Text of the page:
A writing colleague wrote about not being ready for Christmas – only one gift purchased, an injured husband, mental stress, a son’s illness, no tree, no decorations, and no time.
I was feeling the same way. My house was disorganized, finances were tight, and I had the worst flu, ever. However, the degree of my fever was not best measured by a thermometer.
The ultimate symptom of the terrible virus was me not wanting to decorate the house for Christmas.
No one was more surprised than I. My family laments the twenty some totes of stuff I haul out every Christmas. No one appreciates the hundreds of tree ornaments: one year my son counted over two hundred, mostly gifts. He wanted me to throw out the ornament if I could not remember the name of the person who had given it to me. Imagine! I told him I remembered the feeling I had when I received the gift, and that was all that mattered.
And it isn’t just the ornaments – or the number of trees (one year there were five). Or that I would go out in 20 below weather to try to throw a few lights on some tree branches so I would have outside lights.
It is the Christmas cookie tins piled on top of the kitchen cupboards. ‘Too many, too cluttered,’ my family comments, every year.
There is more. Garland with lights and teddy bears. Christmas towels and candles. Christmas books. Christmas throws and door-hangers. A welcoming large snow lady with a snow baby. Pine cones with lights, a glass bowl with coloured Christmas balls, and an Advent arrangement from left-over Christmas branches. Santa’s workshop, a church, and of course, a huge nativity scene.
‘STOP!’ my family would cry. But I don’t stop and I don’t listen. I love the ambience of Christmas and all it represents.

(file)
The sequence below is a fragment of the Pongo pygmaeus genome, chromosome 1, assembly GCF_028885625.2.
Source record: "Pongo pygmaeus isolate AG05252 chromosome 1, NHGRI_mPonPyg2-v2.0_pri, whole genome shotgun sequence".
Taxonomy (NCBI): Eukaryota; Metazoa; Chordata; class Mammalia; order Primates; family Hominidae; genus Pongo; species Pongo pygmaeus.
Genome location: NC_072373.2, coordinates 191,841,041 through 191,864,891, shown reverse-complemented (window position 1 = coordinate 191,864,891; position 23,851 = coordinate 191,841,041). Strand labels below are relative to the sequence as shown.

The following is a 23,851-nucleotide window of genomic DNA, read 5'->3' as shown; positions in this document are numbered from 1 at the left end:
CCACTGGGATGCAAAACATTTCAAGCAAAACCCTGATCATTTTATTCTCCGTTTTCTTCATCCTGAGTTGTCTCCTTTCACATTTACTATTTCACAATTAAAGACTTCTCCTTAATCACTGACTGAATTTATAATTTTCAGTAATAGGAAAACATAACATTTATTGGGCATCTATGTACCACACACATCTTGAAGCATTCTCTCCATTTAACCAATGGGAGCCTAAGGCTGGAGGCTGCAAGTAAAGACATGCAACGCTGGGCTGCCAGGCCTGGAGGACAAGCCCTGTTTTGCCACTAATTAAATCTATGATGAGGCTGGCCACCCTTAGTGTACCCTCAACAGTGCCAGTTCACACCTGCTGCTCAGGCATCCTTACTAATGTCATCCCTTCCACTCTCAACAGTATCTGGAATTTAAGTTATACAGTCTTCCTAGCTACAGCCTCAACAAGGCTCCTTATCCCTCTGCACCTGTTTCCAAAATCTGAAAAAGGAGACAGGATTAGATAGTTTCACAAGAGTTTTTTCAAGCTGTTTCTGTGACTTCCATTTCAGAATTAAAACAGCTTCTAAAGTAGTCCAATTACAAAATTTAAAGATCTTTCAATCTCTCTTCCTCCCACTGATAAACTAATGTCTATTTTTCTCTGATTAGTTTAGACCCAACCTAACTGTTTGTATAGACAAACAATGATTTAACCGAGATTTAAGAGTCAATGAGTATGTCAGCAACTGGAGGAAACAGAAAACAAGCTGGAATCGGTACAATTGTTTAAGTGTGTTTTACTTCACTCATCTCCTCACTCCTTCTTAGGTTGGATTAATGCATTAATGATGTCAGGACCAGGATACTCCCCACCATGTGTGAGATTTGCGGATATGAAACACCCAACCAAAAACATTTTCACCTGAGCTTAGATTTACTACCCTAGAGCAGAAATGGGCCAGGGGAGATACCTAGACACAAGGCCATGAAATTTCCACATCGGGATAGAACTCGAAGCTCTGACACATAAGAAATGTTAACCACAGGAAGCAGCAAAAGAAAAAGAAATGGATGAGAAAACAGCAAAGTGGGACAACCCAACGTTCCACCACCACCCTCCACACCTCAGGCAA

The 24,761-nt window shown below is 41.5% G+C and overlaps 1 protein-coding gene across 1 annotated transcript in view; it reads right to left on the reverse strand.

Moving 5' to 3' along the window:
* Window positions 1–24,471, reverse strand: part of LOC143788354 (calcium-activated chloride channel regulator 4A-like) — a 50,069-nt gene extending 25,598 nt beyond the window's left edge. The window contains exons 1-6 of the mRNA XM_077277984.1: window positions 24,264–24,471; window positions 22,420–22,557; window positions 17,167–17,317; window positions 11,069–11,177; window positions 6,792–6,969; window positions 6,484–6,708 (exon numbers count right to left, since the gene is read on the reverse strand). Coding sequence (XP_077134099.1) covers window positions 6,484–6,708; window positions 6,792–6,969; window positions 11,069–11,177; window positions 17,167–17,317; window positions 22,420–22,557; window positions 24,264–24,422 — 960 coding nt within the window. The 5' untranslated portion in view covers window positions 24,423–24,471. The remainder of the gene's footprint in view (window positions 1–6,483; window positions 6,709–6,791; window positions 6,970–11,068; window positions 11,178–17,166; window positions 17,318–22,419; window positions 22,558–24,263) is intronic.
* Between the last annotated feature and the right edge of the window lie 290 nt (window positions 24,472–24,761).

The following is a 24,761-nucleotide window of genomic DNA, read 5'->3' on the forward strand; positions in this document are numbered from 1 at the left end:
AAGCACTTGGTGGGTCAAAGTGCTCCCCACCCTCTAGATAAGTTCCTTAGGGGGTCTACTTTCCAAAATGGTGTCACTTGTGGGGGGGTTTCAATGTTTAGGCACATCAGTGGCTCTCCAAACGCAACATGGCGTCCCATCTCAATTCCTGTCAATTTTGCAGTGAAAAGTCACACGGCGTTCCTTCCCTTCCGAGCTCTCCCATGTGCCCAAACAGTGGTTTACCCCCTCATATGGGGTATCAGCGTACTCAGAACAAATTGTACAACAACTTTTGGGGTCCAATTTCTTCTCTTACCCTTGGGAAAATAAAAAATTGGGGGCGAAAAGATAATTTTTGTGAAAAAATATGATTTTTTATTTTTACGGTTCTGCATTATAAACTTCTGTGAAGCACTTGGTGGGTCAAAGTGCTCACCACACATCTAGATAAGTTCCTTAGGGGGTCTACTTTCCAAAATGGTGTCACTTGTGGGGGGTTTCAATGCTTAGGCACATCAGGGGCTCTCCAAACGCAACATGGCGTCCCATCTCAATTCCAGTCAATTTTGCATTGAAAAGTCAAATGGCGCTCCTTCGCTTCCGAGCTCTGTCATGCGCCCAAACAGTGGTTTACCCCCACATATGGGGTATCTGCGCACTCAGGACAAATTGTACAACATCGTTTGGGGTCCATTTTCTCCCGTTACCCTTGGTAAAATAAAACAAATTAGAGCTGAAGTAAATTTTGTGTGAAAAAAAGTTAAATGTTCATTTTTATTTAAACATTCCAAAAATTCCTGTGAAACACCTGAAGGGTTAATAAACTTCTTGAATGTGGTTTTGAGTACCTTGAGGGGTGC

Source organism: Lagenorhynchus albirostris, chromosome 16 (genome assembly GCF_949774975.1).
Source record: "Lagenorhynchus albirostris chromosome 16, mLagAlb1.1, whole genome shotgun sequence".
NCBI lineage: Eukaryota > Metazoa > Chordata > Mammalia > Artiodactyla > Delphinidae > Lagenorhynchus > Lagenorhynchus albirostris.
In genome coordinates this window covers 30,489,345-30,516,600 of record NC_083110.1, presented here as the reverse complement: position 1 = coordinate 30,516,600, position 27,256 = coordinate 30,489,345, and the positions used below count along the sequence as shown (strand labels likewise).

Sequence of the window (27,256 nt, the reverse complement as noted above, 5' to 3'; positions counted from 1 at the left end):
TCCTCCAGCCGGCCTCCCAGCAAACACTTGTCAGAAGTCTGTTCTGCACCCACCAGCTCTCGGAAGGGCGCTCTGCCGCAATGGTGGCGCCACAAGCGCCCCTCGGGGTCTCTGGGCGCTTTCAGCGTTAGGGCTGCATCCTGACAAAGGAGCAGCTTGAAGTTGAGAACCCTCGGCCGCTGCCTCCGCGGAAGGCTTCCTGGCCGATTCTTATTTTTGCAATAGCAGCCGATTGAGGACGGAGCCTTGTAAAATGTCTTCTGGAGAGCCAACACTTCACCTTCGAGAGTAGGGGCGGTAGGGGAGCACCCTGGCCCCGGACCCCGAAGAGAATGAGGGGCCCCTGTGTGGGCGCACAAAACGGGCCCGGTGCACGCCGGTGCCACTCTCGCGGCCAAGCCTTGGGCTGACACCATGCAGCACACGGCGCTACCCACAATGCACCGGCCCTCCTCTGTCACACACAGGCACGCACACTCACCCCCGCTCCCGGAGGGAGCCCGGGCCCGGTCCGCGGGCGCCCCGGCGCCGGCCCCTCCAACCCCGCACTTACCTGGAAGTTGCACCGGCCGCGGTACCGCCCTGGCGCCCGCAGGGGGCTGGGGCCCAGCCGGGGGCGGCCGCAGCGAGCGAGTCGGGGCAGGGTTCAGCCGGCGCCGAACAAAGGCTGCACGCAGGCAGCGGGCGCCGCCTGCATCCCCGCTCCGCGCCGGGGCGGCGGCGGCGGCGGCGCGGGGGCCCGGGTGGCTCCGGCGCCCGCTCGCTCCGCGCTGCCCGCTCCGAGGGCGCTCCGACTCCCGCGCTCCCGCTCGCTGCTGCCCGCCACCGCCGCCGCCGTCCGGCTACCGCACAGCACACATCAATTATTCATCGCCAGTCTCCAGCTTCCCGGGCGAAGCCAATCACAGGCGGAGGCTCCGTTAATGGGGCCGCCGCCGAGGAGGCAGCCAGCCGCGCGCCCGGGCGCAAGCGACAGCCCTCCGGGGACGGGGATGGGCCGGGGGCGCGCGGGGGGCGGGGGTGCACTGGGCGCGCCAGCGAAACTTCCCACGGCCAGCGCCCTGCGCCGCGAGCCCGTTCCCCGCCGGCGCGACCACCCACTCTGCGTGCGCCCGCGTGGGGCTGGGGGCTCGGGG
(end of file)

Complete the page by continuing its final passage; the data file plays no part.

But not this year. I just did not care – or so I thought.
As Christmas Day marched ever closer, I realized that, deep down, I did want a Christmas tree. I wanted to be able to sit on the couch in a darkened room and look at the lights on the tree, beaming like a steady beacon, unchanging from year to year, even though the house and location might be different. They would shine the same as when I had gazed at them as a child, or later as a love-sick teenager, and now as a grandmother. Yes, I wanted a tree, but knew I did not have the energy to hang even twenty ornaments.
My family intervened, which is fortunate, for had they not, I might just have bought a string of lights and and randomly thrown it anywhere to create a semblance of Christmas for my grand kids.
My daughter-in-law put up a tree. My daughter took over the menu planning and most of the grocery shopping for our family Christmas get-together. I even managed to put up the nativity scene and garland with the teddy bears. Only five totes this year.
Most of all, my husband, Cliff, helped. He prepared meals. He bought his specialty groceries and shopped for the gifts for the grandkids.
Other years had not been so. Although supportive, Cliff had not always been able to help. I remember how hard the years were when Cliff had one of his numerous knee and/or hip surgeries and was out of commission at Christmas.